As the coronavirus stalks victims around the world, one of its scariest aspects is how it seems to feed on our deepest fears and prey on our primal instincts. Habits as simple as the impulse to be close to people we love are dangerous when they are suffering and near death. The fear of dying alone seems to haunt us.
To some of us, it may suggest the deceased’s life lacked love and worth. Thus, at the end of their lives, they were forgotten. The Japanese even have a word for this: “kodokushi”. It means “lonely death.” In recent days, as funerals are not happening or are postponed because of the virus, it may seem that victims simply vanished.
The fear of dying alone in times of COVID-19
In a painful irony, the very thing we need in moments of fear and anxiety could also kill us. Many hospitals and nursing homes have closed their doors. They also placed COVID-19 patients in isolation wards to prevent the disease from spreading. Priests are administering last rites over the telephone while the families sit helplessly at home.
Some medical experts challenge the idea that scores of people are dying unaccompanied in hospitals right now. In many instances, they said, hospital staff are standing vigil by patients’ bedsides during their last moments. Many coronavirus victims in Italy and elsewhere are forced to spend their last days alone in hospital isolation.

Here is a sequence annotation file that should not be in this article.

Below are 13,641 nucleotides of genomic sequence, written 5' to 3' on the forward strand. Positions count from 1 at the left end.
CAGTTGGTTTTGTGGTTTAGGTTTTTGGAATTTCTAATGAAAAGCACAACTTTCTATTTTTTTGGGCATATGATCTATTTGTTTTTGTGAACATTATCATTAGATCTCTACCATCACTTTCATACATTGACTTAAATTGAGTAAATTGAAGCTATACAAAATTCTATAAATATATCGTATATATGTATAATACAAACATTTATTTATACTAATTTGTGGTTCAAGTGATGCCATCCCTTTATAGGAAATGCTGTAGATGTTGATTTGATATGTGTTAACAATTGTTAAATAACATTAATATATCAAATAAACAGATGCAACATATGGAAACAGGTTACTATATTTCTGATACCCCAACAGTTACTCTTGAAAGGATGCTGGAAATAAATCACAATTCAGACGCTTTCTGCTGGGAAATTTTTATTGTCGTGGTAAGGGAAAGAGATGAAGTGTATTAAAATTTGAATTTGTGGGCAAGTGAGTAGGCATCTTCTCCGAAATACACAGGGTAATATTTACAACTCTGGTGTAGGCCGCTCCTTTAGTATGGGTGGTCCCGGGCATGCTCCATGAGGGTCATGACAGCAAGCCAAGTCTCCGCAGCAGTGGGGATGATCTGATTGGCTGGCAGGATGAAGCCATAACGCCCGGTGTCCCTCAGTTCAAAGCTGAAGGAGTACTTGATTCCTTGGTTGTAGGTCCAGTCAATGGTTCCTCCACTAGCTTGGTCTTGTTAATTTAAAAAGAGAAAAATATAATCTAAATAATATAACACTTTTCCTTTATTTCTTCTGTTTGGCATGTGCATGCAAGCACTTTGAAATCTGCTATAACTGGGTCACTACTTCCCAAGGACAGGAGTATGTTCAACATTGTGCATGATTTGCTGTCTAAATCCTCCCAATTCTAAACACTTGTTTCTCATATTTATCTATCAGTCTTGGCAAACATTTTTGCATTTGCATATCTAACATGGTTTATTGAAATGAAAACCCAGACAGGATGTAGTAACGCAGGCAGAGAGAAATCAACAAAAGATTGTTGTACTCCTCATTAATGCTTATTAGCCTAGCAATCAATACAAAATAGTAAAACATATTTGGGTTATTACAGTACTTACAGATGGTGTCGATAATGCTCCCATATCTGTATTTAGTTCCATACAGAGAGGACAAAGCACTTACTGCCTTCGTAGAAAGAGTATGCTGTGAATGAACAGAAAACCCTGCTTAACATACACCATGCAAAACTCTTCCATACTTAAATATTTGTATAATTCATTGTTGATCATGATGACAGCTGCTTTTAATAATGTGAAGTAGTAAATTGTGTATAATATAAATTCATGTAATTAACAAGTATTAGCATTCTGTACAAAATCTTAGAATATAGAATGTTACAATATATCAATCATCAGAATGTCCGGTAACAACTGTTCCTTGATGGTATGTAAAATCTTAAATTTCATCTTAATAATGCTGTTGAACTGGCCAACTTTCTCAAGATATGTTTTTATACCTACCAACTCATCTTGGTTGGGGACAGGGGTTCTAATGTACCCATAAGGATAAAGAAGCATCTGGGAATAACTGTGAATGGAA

Because of the high risk of contamination, family members and close friends cannot approach their dear ones. -If they did, they could be infected and end up infecting more healthy individuals. Besides, with these news measures, families no longer have the option to make their loved ones look peaceful by brushing their hair, applying makeup or dressing them in their favorite outfit before burial. Such circumstances also increase the fear of dying alone.
The situation is evolving rapidly as the virus spreads. In some cases, the hospital may connect families and COVID-19 victims electronically instead of in person. Other times, nurses and other hospital staff will step in to stand vigil. Thus, it is not 100% true that people in hospitals are dying alone.
It is true that the disease is taking away our end-of-life rituals. When we think about dying alone, we’re really talking about two separate things, psychologists say: The fear that people we love will die alone, and the fear that we ourselves will stare down death solo. The fear of dying alone creates in almost everyone a sense of terror. Dying alone is not necessarily dying without love. It doesn’t mean they were forsaken.